In April 2009, military teams from Turkey and Syria crossed the border and visited outposts during joint military drills. That was the first time a NATO
army had exercised with Syria’s. Though, today, there could only be one reason why Turkish and Syrian armies should cross the same border.
In September 2010, Turkish and Chinese Air Force aircrafts conducted joint exercises in Turkish airspace. That, too, was the first time a NATO
Air Force had military exercises with China’s.
In 2011, a Transatlantic Trends survey revealed Turkey was the NATO
member with the lowest support for the alliance: just 37 percent (down from 53 percent in 2004).
In 2012, Turkey joined the Shanghai Cooperation Organization (SCO) as a dialogue partner (the other dialogue partners are Belarus and Sri Lanka, while Afghanistan, India, Pakistan, Iran
and Mongolia have observer status). Since then, Prime Minister Recep Tayyip Erdoğan
has, at least a few times, said Ankara
would abandon its quest to join the European Union
if it was offered full membership of the SCO.
All that was unpleasantly puzzling, but probably was at least tolerable from an Atlantic viewpoint. But in September 2013, Ankara
announced it selected a Chinese defense company for the construction of Turkey’s first long-range air and anti-missile architecture – a $3.44-billion deal. Turkish officials said local engineering would make the Chinese system “interoperable” with the U.S. and NATO
assets deployed on Turkish soil, a task even learners in the defense trade should know is, optimistically, a near impossibility.
In various tones of diplomatic language, Turkey’s western friends warned that Turkey’s defense cooperation with the United States and its NATO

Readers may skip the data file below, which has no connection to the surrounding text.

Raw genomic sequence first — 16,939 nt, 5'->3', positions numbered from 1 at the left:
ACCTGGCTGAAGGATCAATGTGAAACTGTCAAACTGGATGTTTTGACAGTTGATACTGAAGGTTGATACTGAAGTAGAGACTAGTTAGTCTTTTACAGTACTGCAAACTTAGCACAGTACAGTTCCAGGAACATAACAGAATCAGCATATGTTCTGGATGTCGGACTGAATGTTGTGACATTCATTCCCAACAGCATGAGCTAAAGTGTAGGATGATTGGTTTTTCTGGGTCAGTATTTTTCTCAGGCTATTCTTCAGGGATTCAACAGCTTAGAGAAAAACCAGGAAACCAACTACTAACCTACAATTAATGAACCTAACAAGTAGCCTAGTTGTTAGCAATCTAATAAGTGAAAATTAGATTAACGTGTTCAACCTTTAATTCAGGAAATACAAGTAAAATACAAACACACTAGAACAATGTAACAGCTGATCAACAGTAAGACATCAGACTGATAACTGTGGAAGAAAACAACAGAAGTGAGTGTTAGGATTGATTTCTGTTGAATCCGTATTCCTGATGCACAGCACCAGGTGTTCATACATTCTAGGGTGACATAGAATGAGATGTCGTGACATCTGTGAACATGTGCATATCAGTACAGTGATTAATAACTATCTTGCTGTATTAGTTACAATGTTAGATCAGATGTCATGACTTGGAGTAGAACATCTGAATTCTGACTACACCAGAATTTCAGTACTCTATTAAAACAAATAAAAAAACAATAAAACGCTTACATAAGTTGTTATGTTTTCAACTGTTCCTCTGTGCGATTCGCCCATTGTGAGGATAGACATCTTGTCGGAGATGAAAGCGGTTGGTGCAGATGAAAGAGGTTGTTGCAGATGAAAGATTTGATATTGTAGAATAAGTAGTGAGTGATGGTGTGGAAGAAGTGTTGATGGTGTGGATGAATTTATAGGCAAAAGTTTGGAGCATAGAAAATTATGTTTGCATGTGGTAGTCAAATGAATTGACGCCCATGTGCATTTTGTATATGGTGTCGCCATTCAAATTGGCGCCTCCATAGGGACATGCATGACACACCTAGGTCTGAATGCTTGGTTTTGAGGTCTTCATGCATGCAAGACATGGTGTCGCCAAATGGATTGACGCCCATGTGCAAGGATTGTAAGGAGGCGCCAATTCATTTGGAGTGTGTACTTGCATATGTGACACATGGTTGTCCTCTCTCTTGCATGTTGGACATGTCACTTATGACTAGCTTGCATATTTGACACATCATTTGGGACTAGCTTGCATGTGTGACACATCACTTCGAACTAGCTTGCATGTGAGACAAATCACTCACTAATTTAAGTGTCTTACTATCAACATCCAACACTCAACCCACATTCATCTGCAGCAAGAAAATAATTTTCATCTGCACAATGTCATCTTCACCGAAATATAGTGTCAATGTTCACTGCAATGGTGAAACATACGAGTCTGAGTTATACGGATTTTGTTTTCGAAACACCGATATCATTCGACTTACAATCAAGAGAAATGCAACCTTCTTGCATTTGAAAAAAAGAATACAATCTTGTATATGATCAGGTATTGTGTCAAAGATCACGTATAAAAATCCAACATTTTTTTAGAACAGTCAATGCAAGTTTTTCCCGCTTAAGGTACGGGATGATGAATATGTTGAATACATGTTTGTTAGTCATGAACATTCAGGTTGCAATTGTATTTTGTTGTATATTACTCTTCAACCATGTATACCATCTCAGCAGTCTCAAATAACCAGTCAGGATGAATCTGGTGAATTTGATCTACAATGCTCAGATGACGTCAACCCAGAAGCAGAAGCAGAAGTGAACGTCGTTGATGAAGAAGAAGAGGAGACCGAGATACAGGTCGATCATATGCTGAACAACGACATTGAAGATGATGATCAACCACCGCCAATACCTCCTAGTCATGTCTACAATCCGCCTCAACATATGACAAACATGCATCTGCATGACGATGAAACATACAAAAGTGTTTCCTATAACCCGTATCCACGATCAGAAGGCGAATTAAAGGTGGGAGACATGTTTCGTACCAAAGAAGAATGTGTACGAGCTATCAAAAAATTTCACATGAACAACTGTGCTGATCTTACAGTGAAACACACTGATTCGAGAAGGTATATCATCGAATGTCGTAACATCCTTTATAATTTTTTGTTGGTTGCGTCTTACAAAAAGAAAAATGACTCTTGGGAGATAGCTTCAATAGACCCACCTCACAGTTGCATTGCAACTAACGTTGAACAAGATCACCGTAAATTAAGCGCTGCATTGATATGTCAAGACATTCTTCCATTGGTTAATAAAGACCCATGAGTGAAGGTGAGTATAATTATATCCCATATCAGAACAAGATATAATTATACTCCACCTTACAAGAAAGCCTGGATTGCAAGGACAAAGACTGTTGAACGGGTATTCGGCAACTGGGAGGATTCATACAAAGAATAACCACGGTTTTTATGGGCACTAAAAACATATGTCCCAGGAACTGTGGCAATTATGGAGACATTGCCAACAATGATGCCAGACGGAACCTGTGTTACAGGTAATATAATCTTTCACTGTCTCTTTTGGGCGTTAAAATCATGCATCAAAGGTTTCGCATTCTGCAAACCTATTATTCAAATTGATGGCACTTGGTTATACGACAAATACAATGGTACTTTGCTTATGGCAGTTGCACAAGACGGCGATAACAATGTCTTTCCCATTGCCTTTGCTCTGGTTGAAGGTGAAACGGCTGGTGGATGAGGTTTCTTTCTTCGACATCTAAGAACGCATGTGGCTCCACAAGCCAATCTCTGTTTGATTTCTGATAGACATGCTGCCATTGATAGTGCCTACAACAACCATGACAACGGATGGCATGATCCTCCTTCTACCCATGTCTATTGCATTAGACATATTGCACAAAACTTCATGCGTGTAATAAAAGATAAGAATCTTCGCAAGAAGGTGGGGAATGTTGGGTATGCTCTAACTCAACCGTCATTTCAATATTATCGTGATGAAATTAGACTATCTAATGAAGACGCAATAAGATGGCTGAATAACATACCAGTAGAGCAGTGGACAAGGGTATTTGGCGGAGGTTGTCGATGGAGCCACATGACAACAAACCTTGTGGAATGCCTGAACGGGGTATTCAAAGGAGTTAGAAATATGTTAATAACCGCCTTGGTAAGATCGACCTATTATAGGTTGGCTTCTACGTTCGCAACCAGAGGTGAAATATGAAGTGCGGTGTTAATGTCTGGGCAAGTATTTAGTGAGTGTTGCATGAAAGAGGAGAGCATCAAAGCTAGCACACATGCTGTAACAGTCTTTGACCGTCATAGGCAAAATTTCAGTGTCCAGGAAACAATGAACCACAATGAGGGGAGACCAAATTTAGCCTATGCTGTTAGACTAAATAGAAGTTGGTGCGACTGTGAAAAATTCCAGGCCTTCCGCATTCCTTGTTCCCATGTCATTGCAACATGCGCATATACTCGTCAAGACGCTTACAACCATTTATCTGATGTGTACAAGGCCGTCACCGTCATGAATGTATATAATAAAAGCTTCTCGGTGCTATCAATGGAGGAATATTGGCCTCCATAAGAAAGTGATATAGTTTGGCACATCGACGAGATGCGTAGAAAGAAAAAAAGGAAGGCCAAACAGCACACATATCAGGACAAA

allies would be seriously damaged if Turkey, with all due respect to its sovereign rights, pursued its air defense program with Beijing. Not merely because the Chinese contractor is on a U.S. list of sanctions, as part of the Iran, North Korea and Syria Non-Proliferation Act, but also because, apparently, the West does not think a Chinese hand in sensitive NATO
systems would be a good idea.
Meanwhile, the Financial Action Task Force (FATF), an international body setting the global rules and standards for combating terrorist financing, ruled last week that Turkey should remain on its “gray list.”
Once again, Turkey is the odd one out; as it is the only NATO
member country on the gray list (the others are Algeria, Ecuador, Ethiopia, Myanmar, Pakistan, Syria and Yemen – Syria, what a simple twist of fate!).
In a statement, the group said, “Certain concerns remain regarding Turkey’s framework for identifying and freezing terrorist assets. The FATF encourages Turkey to address these remaining strategic deficiencies and continue the process of implementing its action plan.”
What does that mean? “The FATF statement makes it clear Turkey remains a problem… Turkey does not belong on the same list as Iran
or North Korea. However, troubling questions remain about Ankara’s relationship with Iranian gold traders, Hamas leaders, al-Qaeda in Syria and persons designated under the U.S. sanctions regime,” Today’s Zaman quoted Jonathan Schanzer, former U.S. Treasury terrorism finance analyst and Foundation for Defense of Democracies vice president for research, as saying.
Apart from having had military exercises with Syria and China, seeking membership in the SCO, commissioning a Chinese company on a U.S. sanctions list to build a NATO-interoperable air defense system and sharing a potential terrorist sponsors list together with Algeria, Ecuador, Ethiopia, Myanmar, Pakistan, Syria and Yemen. What bright ideas do the Turks have about the alliance?
Well, it’s Turkish humor again. Against this backdrop, Turkey’s defense procurement agency, the Undersecretary for Defense Industries (SSM), proudly organized Jan. 21 (barely three weeks before Turkey’s seal on the gray list of terrorist financing suspects was reaffirmed) a workshop. Its title was “How to do business with NATO.” In a presentation at the workshop, the head of SSM’s Brussels office, declared Turkey’s number one goal was “to improve Turkey’s relations with NATO
in the defense industry.”
Good luck, gentlemen!